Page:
Ruthie and Harold “Doc” Knapke spent more than 65 years of their lives together and, in the end, they died just 11 hours apart.
“I think we all agreed it was no coincidence,” said Carol Romie, one of the Fort Recovery, Ohio, couple’s six children. “When mom became ill, we tried to make it clear to dad that mom wasn’t going to make it, and he seemed really agitated for a day or so, at first. And then he became really calm, and I think he decided, ‘No she’s not going without me.’”
Harold Knapke died on Sunday, Aug. 11, at 7:30 a.m. at the age of 91. Ruth Knapke died later that evening, at 6:30 p.m., at the age of 89, according to Romie. They both passed away in the room they’d shared for the past two months in a nursing home near Russia, Ohio, where they’d moved about six years ago to be closer to their daughter, Pat, a nurse.
“Mom had said so, in as many words, that she didn’t want to be here without dad,” Romie said. “They were just so devoted to one another.”
The Knapkes raised their six children – Carol and Pat, along with Margaret, Ginny, Ted and Tim – in Fort Recovery, where Harold Knapke worked as a teacher, principal and coach in the local school system and Ruth Knapke worked as a school secretary after being a stay-at-home mom.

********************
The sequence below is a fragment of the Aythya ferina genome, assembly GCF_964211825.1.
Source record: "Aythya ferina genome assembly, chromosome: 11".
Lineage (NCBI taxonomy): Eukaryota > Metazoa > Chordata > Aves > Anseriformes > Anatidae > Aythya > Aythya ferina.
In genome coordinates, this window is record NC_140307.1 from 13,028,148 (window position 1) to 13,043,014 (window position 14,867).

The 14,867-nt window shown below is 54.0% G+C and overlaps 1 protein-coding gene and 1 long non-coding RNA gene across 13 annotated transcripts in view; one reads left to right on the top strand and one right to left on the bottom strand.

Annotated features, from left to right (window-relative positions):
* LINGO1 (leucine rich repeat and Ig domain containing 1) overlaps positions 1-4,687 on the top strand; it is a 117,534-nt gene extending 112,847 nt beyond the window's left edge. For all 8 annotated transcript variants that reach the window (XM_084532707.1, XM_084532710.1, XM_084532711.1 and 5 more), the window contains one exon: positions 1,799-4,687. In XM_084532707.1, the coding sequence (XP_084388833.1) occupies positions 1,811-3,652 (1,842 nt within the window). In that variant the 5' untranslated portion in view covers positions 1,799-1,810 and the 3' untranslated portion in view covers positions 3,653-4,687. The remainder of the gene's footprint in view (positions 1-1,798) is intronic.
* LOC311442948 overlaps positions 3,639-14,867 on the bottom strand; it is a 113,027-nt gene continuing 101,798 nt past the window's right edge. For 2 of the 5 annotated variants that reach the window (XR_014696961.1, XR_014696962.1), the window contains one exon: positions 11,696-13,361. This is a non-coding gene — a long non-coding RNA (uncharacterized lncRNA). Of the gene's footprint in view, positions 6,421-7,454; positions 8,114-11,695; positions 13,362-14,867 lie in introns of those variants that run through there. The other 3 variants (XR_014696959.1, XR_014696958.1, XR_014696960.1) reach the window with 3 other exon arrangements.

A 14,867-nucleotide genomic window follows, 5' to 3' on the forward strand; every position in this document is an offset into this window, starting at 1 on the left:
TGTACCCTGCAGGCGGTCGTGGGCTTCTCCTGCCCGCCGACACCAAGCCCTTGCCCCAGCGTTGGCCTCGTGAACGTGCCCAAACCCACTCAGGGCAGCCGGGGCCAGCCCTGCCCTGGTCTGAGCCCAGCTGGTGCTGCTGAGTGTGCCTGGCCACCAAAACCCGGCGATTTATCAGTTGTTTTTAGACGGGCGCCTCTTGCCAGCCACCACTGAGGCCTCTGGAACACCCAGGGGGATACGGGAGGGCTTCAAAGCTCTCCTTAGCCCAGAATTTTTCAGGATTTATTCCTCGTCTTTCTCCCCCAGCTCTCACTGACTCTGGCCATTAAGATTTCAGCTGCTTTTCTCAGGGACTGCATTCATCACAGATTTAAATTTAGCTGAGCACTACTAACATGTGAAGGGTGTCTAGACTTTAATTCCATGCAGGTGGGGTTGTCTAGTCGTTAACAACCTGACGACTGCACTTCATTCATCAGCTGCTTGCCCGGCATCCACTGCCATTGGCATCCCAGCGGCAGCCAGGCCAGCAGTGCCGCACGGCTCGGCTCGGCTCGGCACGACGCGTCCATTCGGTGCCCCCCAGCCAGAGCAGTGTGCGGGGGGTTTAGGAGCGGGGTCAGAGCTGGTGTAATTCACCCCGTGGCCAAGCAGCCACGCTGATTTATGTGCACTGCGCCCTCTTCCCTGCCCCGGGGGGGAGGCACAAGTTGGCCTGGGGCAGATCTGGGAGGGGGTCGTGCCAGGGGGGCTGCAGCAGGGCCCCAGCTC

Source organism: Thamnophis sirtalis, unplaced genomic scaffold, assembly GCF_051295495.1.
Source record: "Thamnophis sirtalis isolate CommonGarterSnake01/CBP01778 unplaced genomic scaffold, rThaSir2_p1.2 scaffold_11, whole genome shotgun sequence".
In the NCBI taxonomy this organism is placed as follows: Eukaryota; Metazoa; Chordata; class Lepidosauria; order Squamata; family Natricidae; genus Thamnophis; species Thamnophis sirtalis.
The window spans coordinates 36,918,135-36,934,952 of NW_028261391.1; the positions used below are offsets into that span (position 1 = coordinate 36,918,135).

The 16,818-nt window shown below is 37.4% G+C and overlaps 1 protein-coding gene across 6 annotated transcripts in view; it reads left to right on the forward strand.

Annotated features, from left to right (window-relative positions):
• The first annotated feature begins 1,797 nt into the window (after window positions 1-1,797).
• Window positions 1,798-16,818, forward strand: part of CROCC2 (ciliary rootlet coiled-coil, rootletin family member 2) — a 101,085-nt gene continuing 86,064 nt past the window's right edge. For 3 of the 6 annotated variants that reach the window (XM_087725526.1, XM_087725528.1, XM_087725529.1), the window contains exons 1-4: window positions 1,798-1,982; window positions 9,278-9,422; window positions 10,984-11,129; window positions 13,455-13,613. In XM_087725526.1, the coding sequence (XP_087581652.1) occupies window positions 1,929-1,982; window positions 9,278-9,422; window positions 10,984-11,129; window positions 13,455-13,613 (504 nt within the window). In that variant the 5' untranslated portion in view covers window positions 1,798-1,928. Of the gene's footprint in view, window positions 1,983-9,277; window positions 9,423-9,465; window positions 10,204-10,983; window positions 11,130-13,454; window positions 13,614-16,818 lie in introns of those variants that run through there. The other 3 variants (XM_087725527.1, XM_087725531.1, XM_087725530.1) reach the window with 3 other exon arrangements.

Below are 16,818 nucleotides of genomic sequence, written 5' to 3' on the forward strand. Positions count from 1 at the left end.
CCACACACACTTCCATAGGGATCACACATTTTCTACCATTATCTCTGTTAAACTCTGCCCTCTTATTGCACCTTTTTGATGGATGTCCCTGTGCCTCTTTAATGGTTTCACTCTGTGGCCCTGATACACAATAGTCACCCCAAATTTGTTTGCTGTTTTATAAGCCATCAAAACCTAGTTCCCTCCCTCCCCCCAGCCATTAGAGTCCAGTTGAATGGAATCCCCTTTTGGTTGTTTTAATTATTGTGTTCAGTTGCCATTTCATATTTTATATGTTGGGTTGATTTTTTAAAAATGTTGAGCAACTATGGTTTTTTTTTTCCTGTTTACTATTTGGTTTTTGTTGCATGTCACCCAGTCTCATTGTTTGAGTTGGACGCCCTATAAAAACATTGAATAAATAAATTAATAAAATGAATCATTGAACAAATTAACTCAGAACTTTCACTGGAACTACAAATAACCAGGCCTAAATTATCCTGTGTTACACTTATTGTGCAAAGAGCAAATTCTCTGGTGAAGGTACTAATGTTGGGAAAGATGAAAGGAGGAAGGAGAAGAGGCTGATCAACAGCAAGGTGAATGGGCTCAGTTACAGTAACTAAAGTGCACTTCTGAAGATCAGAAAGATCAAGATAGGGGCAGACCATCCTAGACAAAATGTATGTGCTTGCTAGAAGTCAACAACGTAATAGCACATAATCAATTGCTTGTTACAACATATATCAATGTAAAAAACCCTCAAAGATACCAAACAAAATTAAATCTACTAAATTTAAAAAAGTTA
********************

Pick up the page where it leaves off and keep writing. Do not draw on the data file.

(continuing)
The couple met during World War II when they became pen pals after Harold Knapke met Ruth Knapke’s brother-in-law, Steve, while serving overseas, and discovered, thanks to letters from his future wife, that they came from nearby hometowns.
“Uncle Steve said, ‘Well why don’t you write to her?,’ and they started writing,” Romie said.
The Knapkes would have celebrated their 66th wedding anniversary on Aug. 20.
“It’s one of those love stories you don’t see in the movies,” said Romie. “Theirs was definitely a love just not the glitzy, Hollywood side. They worked at it and they knew they needed to work at it and it worked.”
Following their deaths, the couple’s six children, 14 grandchildren and eight great-grandchildren laid them to rest together in a cemetery in their beloved Fort Recovery. The funeral procession made a stop at the home where the Knapkes raised their children. The family that lives there now lowered the flag outside the home to half staff.
“Mom and dad said while they were living in Russia, [Ohio], that they just wanted to go home,” Romie said. “The fact that they stopped the procession in front of home meant a lot to us that day.”
Now Romie and her siblings are left to cherish the memories of their parents and their love affair that lasted, literally, “until death do us part.”
“When they were at the house in Russia, the caregiver would get mom tucked in each night and then dad would go in and bless her with holy water and give her a kiss. That was part of their ritual,” Romie recalled, calling them “very affectionate.”
“Saturday nights, when they watched ‘The Lawrence Welk Show,’ they’d sit on the couch together and hold hands,” Romie said. “We would help mom up so she could sway because she loved to dance. Dad used to say that mom could make any man look like a good dancer because she was so good.”